Structural (e.g., wet ponds, biofiltration, etc.) and non-structural (e.g., street sweeping) water quality BMPs are referred to in WinSLAMM as control practices. Control practices can be applied to the drainage system within the model space, or can be assigned directly to land use source areas. The table below provides a complete list of all control practices included in version 10.4 of WinSLAMM. As can be seen, all twelve (12) control practices can be modeled directly from source areas, but only eight (8) can be modeled within the drainage system model network. Reviewing control practices shows that the BMPs that cannot be modeled in the drainage system network include non-structural BMPs (e.g., street sweeping) and BMPs that are related to a specific source area type (e.g., cisterns typically treat roof areas, porous pavement applies to paved source areas such as parking lots, etc.).
WinSLAMM control practice summary
Link to this table
|Control Practices||Control practice abbreviation||Source area control practice||Drainage system control practice|
|Other Control Device||(OD)||X||X|
|Wet Detention Pond||(WP)||X||X|
WinSLAMM predicts pollutant removal at water quality BMPs based on correlation to experimental results (empirical) as well as modeling the generation and removal of particulate through sedimentation and filtration (physically based). To model hydraulic performance, filtration, sedimentation, infiltration, and other parameters unique to certain control practices (e.g., cleaning frequency for hydrodynamic separators), WinSLAMM requires many user-input parameters for each control practice (see example of user inputs required for the porous pavement control practice in the adjourning figure). It is critical that the designer or engineer review required inputs as well as removal algorithms and methodology applying to each control practice modeled. A complete description of model parameters for each control practice can be accessed through the help files within WinSLAMM. Additional information describing removal algorithms, referenced research, particle filtration and settling methodology, and processes unique to certain control practices (e.g., pond scour calculations from wet ponds) is provided model documentation. Because WinSLAMM requires control practice dimensions, actively models hydraulic loading and bypass, and tracks the particulate and associated pollutant PSD through control practices, WinSLAMM is capable of modeling bypass from undersized BMPs and treatment through BMPs in series (i.e., treatment trains).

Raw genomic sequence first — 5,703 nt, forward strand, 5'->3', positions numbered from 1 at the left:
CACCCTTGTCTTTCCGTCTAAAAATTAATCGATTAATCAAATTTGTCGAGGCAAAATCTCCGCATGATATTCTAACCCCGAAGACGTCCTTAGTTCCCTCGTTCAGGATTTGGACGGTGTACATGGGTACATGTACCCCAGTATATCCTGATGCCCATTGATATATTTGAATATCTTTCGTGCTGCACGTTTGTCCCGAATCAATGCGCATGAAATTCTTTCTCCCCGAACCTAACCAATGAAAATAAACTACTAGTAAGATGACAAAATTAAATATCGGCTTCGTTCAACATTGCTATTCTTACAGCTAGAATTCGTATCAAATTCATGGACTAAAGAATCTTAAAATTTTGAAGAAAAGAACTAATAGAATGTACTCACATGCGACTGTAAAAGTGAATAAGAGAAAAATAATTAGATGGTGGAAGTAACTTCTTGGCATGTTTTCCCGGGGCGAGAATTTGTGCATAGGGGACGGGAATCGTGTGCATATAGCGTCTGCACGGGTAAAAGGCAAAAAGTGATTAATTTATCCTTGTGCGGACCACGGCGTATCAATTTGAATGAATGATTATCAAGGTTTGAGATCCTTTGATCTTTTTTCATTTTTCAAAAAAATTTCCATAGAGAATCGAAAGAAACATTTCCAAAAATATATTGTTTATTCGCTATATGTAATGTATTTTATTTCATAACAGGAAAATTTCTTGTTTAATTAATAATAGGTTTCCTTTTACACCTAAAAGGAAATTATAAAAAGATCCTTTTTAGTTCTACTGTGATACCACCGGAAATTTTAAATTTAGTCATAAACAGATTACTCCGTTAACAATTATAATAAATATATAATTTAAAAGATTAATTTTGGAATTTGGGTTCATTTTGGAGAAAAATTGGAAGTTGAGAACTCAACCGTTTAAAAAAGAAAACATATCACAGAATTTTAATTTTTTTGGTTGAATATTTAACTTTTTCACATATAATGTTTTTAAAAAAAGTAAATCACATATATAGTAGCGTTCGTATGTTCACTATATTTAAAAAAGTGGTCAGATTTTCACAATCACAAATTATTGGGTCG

WinSLAMM provides a wide variety of model outputs which can be used by engineers and planners to evaluate and demonstrate WLA compliance. Model outputs can be printed to text files or viewed within the output summary window which launches after completion of a model run. Information that is presented in model output files is controlled by the user-assigned “Output Options” (File → Output Options). It is recommended that Option one (1) “Source Areas by Land Use for Each Rain – Complete Printout” be selected for a majority of reporting purposes related to WLA compliance. A summary of information provided in the output summary and output tabs which launch upon completion of a model run are described, below:
Note: pollutant summary (mass and concentration) is provided in each of the element tabs with the exception of “Control Practices” (only runoff and particulate loading are summarized for control practices). For this reason, if a summary of pollutant reduction is required at a given control practice, junction elements must be placed upstream and downstream of the control practice. Reduction can then be calculated as: [pollutant loading at upstream junction] – [pollutant loading at downstream junction]. For this reason, pollutant load reduction cannot be calculated at control practices applied to source areas.
The table below provides a summary of how to generate common TSS and TP WLA reporting terms. WinSLAMM is a continuous model that provides a variety of detailed model outputs, and can therefore be used for a wide variety of WLA compliance review and reporting purposes. WinSLAMM reports particulate (i.e., TSS) loading and reduction at control practices, but does not report pollutant (e.g., dissolved and particulate phosphorus) loading and reduction. For this reason, pollutant loading and reduction at individual BMPs is required, loading and removal can be calculated by placing “junction” elements upstream and downstream of the control practice. Pollutant reduction can then be calculated outside of WinSLAMM as: [pollutant loading at upstream junction] – [pollutant loading at downstream junction].
Using WinSLAMM to generate load reduction and WLA reporting terms
Link to this table
|Reporting term||Individual BMPs ("Junctions" summary tab)1||Model-Wide summary ("Output summary" tab)|